Yola Georgiadou and Gianluca Miscione
International Institute for Geo-Information Science and Earth Observation (ITC),
Email: [email protected], [email protected]
Geo-ICT is hailed in geo-community as crucial for the improvement of governance processes. But, how is geo-ICT actually used in public governance processes? What are the implications for geo-informatics education when the focus is on ‘geo-ICT in use’?
Governance refers to the processes, rules and rationalities that affect the way in which power is exercised at different jurisdictional levels, particularly regarding openness, participation, accountability, effectiveness and coherence. Governance processes include a) inter-governmental processes, b) participatory public policy formulation, and c) the provision of relevant information services to citizens. These processes often have a geographic component when related to spatial problems. When governance is mediated by flexible information infrastructures, it becomes electronic governance (e-governance). In geo-community, geo-information infrastructures (GII) – also called spatial data infrastructures (SDI) – properly embedded within the overall information infrastructure are assumed to be crucial for improved electronic governance. This assumption is analysed in this article (Georgiadou, 2008).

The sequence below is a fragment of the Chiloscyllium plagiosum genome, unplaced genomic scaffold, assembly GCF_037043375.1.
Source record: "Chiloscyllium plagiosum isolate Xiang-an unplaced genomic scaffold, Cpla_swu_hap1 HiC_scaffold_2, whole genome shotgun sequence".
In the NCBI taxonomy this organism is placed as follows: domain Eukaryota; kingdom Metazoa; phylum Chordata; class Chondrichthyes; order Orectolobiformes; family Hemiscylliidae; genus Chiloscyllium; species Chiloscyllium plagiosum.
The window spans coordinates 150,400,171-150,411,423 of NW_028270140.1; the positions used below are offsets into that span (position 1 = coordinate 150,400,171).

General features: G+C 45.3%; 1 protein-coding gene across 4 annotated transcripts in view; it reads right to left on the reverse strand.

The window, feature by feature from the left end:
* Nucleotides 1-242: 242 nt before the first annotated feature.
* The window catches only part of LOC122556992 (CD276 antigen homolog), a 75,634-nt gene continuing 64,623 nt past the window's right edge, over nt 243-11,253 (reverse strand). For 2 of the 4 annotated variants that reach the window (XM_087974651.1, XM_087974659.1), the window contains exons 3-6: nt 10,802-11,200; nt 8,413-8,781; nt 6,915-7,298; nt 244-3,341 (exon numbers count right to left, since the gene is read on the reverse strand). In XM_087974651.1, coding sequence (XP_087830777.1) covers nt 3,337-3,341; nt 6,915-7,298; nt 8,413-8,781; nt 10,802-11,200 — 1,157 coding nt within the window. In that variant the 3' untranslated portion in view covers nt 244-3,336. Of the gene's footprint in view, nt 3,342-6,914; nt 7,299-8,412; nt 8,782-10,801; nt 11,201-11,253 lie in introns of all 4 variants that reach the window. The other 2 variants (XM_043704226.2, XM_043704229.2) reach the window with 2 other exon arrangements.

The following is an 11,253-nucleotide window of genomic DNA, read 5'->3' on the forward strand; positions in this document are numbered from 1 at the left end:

Geo-information infrastructures (GII) and inter-governmental processes
A popular claim in our community is that when GII is available, we will be able to concentrate on the real issues – food security, water supply, environmental regulations, law enforcement, national security, poverty alleviation etc – without worrying about the availability of geo-information. With GII, geoinformation will be available to people who need it, when they need it and in a form that they can use it in order to make decisions. However, building a GII is a Herculean task. Building a GII assumes the alignment of government organisations (e.g. national mapping agencies, cadastres and other geo-information providers) with national e-government strategies, national ICT policies and supra-national directives as well as with each other, across organisational (and often national) boundaries.